Box today released a new set of security controls called Box Shield that detects when data hosted by the cloud-based service is accidentally shared or misused as it travels inside and outside an organization.
The idea is to better secure cloud-based content as more businesses move data and operations to the cloud. Many employees use Box to store information and collaborate on projects. Box's goal is not to change the way people around the world use it, says chief product officer Jeetu Patel. It's to simplify security without slowing processes or interrupting employees' jobs.
"With Box Shield, enterprises will receive intelligence alerts and unlock insights into their content security with new capabilities built natively in Box, enabling them to deploy simple, effective controls and act on potential issues in minutes," Patel says of the new tools, which currently are in private beta.
Organizations can automatically or manually label files and folders and then create access policies based on those labels that adhere to one or more security controls. For example, "shared link restriction" dictates who can access shared links and whether links can be shared outside the business. "External collaborator restriction" limits external access to approved domains, or blocks it based on the content. "Download restriction" restricts the downloads of files or folders across specific applications, and "application restriction" limits which third-party and custom apps can download sensitive content from Box.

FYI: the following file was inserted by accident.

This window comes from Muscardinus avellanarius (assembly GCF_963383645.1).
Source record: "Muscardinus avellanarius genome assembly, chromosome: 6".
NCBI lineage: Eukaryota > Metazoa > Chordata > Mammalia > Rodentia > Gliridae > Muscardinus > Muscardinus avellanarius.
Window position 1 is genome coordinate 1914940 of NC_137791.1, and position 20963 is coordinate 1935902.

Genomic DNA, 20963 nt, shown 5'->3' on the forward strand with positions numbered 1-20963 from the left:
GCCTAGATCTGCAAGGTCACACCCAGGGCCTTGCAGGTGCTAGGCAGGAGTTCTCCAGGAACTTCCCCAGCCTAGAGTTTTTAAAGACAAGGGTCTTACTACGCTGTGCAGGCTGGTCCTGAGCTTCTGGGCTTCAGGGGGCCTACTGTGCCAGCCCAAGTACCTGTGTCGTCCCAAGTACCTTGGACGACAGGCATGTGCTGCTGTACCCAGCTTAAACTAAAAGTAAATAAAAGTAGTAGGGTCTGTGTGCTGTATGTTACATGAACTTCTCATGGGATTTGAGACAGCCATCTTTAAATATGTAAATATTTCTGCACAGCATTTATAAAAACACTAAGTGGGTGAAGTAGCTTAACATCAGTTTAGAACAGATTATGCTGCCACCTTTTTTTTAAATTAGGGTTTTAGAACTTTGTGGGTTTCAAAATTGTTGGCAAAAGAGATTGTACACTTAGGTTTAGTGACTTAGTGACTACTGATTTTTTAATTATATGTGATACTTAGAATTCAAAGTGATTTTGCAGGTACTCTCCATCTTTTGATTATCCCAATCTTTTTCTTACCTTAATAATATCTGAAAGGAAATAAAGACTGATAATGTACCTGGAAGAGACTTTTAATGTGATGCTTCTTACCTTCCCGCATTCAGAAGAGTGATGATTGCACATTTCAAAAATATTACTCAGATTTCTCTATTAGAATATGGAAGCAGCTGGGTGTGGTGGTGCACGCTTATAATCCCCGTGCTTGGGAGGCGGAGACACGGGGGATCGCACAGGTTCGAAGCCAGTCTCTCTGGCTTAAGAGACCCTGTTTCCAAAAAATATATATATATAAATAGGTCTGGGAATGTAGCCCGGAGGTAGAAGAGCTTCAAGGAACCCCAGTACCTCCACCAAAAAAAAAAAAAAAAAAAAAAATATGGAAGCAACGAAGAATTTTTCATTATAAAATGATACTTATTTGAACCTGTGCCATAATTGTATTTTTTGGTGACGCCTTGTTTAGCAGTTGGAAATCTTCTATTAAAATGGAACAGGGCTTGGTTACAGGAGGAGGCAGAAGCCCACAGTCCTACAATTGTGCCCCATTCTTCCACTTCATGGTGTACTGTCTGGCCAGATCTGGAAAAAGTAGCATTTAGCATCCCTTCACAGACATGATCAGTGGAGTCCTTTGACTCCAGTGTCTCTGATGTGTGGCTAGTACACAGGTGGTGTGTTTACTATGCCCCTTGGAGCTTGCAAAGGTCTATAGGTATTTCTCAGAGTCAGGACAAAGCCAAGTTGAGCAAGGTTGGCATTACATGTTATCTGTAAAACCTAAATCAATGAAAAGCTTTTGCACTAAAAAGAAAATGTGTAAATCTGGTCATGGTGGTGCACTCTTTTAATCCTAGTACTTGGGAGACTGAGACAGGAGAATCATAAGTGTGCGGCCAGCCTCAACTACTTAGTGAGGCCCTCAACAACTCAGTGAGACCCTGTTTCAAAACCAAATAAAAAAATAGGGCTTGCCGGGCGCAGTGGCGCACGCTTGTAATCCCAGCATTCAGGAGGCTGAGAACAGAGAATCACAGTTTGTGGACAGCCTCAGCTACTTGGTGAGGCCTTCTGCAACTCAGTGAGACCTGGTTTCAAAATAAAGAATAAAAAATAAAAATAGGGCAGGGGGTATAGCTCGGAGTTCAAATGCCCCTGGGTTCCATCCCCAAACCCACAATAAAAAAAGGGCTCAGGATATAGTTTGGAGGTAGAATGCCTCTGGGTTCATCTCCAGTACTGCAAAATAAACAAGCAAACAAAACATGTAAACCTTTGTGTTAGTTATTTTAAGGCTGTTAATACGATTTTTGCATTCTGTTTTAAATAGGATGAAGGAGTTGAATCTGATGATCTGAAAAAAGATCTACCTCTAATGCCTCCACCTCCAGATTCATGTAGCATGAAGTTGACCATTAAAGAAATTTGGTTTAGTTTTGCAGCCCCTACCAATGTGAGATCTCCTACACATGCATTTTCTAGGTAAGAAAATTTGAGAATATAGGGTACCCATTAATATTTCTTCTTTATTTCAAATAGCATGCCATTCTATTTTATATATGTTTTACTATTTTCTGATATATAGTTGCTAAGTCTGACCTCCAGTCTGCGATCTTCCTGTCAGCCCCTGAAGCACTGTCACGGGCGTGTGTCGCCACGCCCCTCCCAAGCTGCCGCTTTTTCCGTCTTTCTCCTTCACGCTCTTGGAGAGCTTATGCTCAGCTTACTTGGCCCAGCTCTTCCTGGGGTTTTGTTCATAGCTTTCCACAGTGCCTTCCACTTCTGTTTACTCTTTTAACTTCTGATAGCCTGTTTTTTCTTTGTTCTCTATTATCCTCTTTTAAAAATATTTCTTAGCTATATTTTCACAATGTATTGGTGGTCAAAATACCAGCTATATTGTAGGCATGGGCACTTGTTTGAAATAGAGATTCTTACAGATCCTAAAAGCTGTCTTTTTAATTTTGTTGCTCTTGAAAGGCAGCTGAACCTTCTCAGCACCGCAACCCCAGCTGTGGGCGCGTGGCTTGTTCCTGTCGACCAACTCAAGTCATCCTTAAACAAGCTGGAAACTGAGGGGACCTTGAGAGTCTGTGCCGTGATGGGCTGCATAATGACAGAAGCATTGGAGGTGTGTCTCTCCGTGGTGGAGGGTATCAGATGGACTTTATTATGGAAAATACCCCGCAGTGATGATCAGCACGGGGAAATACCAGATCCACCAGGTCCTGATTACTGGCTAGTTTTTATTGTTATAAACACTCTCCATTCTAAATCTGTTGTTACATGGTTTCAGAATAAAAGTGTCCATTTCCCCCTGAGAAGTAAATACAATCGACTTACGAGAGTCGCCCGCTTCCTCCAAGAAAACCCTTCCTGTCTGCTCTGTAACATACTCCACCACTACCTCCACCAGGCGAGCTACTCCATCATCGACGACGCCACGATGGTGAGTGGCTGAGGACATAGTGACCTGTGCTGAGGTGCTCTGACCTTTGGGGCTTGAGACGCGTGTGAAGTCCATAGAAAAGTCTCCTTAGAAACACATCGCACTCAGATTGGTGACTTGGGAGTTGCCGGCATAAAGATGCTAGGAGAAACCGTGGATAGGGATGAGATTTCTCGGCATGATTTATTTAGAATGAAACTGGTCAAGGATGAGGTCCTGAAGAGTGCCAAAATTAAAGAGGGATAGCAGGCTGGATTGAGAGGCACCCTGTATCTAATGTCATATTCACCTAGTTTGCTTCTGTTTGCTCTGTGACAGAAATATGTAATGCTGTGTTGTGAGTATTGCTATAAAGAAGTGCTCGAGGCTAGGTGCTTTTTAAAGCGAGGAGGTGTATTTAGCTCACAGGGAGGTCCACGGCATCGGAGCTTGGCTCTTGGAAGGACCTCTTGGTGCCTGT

Box Shield aims to strike the delicate balance between security and user experience. Label-based controls let admins protect content from unauthorized access or sharing without interfering with employees using it.
Admins can also stay in the loop on security alerts. Box Shield sends notifications when it detects data access from suspicious locations, unusual downloads that may signify theft, or a potentially compromised account based on a rapid and unlikely change in employee location. If someone accesses a file from London and sends it from Singapore an hour later, for example, it's likely their account was compromised.
The tool integrates with several security products so contextual alerts from Box Shield can be integrated with SIEM products from Sumo Logic, AT&T Cybersecurity, and IBM, as well as cloud access security broker platforms from Symantec, McAfee, Palo Alto Networks, and Netskope.
Box Shield will be generally available in the fall.